Dreaming of the past.

After the towers, dusk was falling and I really thought I was pushing my luck to stay any longer. I wasn’t sure any more which way I’d come or which way was out- all the straight grid streets of the base looked equally overgrown, and I’d zig-zagged through so much bamboo I had no idea where my entry climbing fence had been.

I got out my iPhone and pulled up the map feature. Then, working myself up into a lather, I started to run.

Which way was I going? Where was the exit?

Watching the little screen with me inching down an overgrown road, peeking up to check I wasn’t slaloming into some obstacle, I felt weirdly like a World of Warcraft character running to his next battle. I ran in a straight line for a few minutes, until at last one of the easiest fences- also closest to the guard’s box- emerged, and I plunged for it. At last I hit it, vaulted over the top, and landed on the legal side, out of breath.

An old lady looked at me confusedly. I nodded, and went on my way. So it goes.

History

The Tachikawa base started life as an Imperial Japanese Army airfield, though that role later morphed to also cater to civilians by the 1920’s. In 1929 Japan`s first regularly scheduled commercial air service departed from this base to Osaka, a three hour commute that was in operation for 4 years, until the service was moved to Haneda airport on Tokyo Bay. After 1933 the base returned to being an Army airfield, and remained so until the end of World War II. During the war it was defended by the Shintentai, an anti-aircraft kamikaze group. Near the end of the war Tachikawa was subjected to heavy bombing, and in the aftermath was occupied by the US.

From Wikipedia Disaster struck Tachikawa on June 18, 1953 when a U.S. Air Force C-124 Globemaster II transport experienced an engine failure on takeoff, crashing shortly after. The accident claimed the lives of 129 people, and was the deadliest air disaster in history at the time. With a runway only 1,500m long, Tachikawa was not adequate for the largest aircraft, and the U.S. decided to extend the runway into the neighboring town of Sunagawa.

The July 8, 1957 Sunagawa Riots resulted in cancellation of the plan. The U.S. instead developed Tama Airfield (the present-day Yokota Air Base) and moved its operations there. By 1969, the U.S. had largely left Tachikawa, and in 1977, after the end of the Vietnam War, it returned the base to Japanese control.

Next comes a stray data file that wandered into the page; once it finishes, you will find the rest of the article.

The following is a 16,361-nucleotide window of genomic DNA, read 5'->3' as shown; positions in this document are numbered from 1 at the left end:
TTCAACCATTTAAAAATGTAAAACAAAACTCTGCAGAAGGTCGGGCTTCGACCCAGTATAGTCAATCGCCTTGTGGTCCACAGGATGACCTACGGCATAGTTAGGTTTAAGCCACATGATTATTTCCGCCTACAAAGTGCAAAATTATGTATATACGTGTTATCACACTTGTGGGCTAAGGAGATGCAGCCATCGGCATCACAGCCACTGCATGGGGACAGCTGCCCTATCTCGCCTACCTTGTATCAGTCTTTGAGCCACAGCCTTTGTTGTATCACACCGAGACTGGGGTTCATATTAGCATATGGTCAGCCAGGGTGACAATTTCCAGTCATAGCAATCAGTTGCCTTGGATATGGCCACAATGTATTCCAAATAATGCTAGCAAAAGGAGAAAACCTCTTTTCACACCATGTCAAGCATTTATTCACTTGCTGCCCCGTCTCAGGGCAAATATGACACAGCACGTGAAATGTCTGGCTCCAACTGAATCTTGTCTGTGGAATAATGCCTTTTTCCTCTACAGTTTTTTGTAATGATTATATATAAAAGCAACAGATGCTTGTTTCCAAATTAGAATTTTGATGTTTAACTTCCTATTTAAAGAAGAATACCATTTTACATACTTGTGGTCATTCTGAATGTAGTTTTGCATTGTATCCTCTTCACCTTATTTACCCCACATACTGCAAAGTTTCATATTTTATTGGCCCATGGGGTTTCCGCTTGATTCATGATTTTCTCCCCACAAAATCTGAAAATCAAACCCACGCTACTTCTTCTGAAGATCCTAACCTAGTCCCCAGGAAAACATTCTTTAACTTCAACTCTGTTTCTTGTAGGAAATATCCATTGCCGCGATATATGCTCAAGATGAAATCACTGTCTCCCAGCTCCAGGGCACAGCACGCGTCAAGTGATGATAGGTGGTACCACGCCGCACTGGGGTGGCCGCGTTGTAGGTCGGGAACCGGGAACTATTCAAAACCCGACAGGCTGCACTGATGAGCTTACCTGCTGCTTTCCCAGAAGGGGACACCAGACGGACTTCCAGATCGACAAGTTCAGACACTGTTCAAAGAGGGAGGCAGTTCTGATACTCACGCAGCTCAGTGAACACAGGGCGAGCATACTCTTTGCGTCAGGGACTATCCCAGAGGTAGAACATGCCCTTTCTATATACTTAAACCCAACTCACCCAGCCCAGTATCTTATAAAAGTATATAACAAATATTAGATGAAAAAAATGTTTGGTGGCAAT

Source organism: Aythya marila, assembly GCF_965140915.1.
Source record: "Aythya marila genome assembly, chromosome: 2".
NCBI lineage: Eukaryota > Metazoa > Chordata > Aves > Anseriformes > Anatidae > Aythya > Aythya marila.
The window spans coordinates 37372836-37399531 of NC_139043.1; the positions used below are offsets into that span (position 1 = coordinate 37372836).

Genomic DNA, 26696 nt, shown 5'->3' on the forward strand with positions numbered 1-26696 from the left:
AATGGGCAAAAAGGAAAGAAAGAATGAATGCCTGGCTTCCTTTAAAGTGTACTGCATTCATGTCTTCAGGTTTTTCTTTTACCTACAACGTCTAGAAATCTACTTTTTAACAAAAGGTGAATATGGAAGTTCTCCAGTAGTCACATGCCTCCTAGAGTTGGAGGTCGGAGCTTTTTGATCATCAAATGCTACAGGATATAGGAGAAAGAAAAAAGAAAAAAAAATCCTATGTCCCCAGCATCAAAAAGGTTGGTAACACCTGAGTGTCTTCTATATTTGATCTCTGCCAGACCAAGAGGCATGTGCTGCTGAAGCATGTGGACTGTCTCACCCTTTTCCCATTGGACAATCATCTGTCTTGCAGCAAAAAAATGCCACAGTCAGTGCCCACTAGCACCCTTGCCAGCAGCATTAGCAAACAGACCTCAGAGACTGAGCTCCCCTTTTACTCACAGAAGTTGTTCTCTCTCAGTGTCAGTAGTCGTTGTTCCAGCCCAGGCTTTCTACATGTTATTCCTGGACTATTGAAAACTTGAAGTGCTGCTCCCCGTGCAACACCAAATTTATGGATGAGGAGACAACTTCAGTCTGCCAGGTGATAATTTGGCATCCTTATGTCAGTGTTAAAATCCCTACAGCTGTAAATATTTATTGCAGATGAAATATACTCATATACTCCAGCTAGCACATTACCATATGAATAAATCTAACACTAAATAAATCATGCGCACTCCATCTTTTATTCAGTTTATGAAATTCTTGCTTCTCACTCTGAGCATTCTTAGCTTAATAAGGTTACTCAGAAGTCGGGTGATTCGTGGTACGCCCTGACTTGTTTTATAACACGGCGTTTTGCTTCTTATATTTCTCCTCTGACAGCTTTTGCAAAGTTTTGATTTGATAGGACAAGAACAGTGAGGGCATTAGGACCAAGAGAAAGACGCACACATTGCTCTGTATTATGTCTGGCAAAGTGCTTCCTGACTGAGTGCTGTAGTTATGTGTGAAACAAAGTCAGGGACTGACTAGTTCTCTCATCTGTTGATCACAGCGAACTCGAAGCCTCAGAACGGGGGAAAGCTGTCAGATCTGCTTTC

The Japanese government put the land to a variety of uses. The Japan Ground Self-Defense Force established a base there, as did the Japan Coast Guard, the Tokyo Metropolitan Police Department and the Tokyo Fire Department.


Comments 389

  1. my name isdavid marquis I was at tachi from 55 to 57 iwas in the af in hq sqd I worked indata processing I amlooking foor a girl namedsatachicoho worked in data processing does anyone know of her ???….

    1. When I was about 4 yoa, my Father, Norman Martin was a civilian assigned to a logistics group of sort tracking aircraft parts in the region. My sister Debbie was born there in 1957 Could you have possibly met him?

  2. I was born at the Tachikawa Hospital in 1971. My younger sister was born there in 1973. My Dad was stationed there – he was a CDR – Naval Aviator.

    1. I was born at the base in ’71 also. My father was in the Army
      I plan to go back in 2020 for the Olympic games…can’t wait!

  3. Arrived at Tachikawa Jan 1958 tell Jan 1960. In supply with 6 troop carries sq. loved my tour in Japan.

  4. My family arrived Tokorozawa army depot in September of 1961. My dad was in Civil Service working for the Army as a Supply Maintenance manager. We lived there for about a month (going to Johnson Junior High) before we moved into our home at 305 American Village next to Tachikawa AB. I transferred to Tachikawa JH and went onto graduate in 1967 from Yamato HS. So many great memories of growing up as a teenager in Japan during the 60s!!

  5. I was born in Tachikawa in 58, my Dad had a pic of me climbing the water tower in 61. He always said I was 80 feet up, but looking at the photo I was only about ten feet off the ground. Was anybody there for that?

  6. Michael, I was born in 1964 and lived at W-21 West Tachi Court, Akishima-shi, Nakagamicho, right near the Laundry gate. A friend found the map as it looks today and I have no idea if our street was nearest the main road or one little street back from the main road. Do you happen to know if the street was renamed since the ’70s? Kinda desperate to find out.

    Thanks!
    Shelley

  7. I was considered a ” war baby”. I was born in 1949 to a single Japanese lady. My real Dad left her & returned to the States. She put me up for adoption and I was placed in Ms. Sawada’s orphanage right outside the base so she would not “lose face” with her family. I was adopted by a military family while they were stationed at Tachikawa. My adoptive Dad was a T/ Sgt with the 6100 Support Squadron, if I’m not mistaken. I remember when my he would drive from the Eastside of the base to the Westside. I thought it was fun, like an amusement ride. I also remember the huge moose statue located in front of the NCO Club. I was so afraid of the statue because it was huge & it was threatening. Even though I was young I have this memories.?